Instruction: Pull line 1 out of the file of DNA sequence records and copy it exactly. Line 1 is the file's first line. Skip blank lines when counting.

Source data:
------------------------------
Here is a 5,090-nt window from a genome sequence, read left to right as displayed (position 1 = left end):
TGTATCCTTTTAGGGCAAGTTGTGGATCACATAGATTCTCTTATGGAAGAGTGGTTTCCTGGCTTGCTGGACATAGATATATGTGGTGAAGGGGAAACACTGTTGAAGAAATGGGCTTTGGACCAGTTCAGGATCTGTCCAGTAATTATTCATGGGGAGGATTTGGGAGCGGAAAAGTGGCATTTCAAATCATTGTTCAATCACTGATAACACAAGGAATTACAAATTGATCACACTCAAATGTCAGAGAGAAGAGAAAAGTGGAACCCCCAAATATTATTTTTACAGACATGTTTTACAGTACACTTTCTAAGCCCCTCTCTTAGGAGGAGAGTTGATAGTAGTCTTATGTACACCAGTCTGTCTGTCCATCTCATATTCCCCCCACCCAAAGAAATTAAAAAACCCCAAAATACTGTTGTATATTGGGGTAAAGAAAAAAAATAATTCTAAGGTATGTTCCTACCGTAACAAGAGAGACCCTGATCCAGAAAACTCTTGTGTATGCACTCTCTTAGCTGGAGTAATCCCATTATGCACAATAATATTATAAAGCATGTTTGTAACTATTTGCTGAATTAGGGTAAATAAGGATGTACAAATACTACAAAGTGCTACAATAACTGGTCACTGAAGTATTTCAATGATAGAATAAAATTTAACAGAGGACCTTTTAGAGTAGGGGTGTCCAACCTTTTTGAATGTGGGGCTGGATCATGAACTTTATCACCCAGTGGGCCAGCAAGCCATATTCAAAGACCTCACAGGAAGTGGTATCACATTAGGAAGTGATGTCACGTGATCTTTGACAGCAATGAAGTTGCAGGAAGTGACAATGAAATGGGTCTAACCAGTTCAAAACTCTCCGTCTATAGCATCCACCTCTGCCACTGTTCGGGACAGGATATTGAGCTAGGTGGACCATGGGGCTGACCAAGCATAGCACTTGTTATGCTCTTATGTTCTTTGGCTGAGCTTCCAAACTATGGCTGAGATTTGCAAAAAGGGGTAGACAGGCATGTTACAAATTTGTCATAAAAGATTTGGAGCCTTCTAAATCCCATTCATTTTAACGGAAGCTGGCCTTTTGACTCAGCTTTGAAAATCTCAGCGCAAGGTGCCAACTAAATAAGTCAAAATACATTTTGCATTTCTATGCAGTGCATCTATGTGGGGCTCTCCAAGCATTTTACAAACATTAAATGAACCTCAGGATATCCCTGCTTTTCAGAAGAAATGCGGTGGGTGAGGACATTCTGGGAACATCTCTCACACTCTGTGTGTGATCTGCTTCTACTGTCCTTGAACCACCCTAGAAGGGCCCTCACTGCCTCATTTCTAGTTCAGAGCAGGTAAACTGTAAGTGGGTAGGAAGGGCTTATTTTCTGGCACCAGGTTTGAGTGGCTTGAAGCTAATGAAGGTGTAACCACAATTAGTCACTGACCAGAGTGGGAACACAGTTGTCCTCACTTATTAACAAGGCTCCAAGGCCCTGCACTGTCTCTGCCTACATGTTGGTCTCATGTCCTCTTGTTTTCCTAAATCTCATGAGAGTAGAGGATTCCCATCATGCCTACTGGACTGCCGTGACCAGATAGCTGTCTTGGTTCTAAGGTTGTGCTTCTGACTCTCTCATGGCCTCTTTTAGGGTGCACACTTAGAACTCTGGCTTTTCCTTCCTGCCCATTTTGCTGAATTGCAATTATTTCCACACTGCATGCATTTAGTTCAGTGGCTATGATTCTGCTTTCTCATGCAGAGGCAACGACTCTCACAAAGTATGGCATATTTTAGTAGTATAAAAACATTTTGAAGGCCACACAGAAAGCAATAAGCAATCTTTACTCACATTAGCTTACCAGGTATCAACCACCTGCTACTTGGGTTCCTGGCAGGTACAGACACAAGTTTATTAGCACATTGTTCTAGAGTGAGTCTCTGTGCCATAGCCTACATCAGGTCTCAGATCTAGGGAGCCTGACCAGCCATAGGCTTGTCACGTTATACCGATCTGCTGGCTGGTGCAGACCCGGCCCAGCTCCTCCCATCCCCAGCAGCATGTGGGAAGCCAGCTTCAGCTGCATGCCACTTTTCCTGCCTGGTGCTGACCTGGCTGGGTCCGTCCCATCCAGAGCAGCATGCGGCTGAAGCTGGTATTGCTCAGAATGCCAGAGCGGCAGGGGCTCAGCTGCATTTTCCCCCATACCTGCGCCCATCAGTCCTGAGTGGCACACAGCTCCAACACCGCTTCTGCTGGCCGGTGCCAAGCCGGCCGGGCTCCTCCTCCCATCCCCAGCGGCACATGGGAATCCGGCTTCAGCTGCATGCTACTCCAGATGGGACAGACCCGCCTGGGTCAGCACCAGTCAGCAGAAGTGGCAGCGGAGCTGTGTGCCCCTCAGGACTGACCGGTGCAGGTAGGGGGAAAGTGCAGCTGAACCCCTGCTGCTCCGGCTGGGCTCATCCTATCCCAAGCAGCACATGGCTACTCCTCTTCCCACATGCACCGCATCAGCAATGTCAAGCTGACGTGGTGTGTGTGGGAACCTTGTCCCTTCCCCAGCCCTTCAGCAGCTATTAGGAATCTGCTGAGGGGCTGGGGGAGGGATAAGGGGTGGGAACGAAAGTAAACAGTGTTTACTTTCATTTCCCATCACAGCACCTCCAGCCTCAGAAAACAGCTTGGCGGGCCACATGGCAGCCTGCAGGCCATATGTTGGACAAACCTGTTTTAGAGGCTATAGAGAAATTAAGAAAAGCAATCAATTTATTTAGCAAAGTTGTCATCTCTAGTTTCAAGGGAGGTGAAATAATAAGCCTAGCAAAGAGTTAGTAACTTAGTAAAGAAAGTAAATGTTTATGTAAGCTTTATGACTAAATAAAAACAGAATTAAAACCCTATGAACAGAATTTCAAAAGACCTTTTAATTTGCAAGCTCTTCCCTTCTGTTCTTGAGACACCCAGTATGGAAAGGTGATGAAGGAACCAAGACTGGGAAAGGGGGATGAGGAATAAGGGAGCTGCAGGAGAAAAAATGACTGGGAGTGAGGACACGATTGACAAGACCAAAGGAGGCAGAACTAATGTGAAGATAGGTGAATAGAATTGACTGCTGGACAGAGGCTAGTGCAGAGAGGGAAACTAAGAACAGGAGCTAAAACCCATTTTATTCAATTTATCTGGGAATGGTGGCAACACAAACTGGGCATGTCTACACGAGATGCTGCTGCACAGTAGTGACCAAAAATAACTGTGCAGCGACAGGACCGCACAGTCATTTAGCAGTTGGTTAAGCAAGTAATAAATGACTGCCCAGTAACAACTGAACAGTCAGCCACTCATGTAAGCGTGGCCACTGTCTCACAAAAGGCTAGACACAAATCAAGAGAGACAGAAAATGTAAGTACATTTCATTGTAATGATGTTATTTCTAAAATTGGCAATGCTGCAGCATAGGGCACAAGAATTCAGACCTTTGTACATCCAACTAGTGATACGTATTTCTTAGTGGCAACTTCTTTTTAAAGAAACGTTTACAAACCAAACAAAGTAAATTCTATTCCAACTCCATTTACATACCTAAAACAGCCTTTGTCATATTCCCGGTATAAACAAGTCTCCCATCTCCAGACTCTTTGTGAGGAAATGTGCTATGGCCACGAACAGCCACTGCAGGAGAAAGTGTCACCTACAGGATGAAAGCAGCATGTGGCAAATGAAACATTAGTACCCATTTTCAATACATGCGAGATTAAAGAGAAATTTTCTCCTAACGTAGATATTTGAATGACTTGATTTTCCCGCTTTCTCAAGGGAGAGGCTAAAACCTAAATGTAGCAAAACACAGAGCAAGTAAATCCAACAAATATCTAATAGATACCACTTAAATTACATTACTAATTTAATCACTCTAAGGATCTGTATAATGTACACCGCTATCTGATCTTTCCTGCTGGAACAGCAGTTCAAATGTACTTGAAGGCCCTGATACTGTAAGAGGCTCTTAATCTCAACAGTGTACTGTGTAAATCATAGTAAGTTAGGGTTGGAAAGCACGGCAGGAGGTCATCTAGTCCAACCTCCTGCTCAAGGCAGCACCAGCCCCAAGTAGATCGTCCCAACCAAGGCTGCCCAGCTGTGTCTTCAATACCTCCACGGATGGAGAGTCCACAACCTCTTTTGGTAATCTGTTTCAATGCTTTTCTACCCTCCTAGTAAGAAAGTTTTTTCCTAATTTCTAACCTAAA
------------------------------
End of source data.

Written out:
Here is a 5,090-nt window from a genome sequence, read left to right as displayed (position 1 = left end):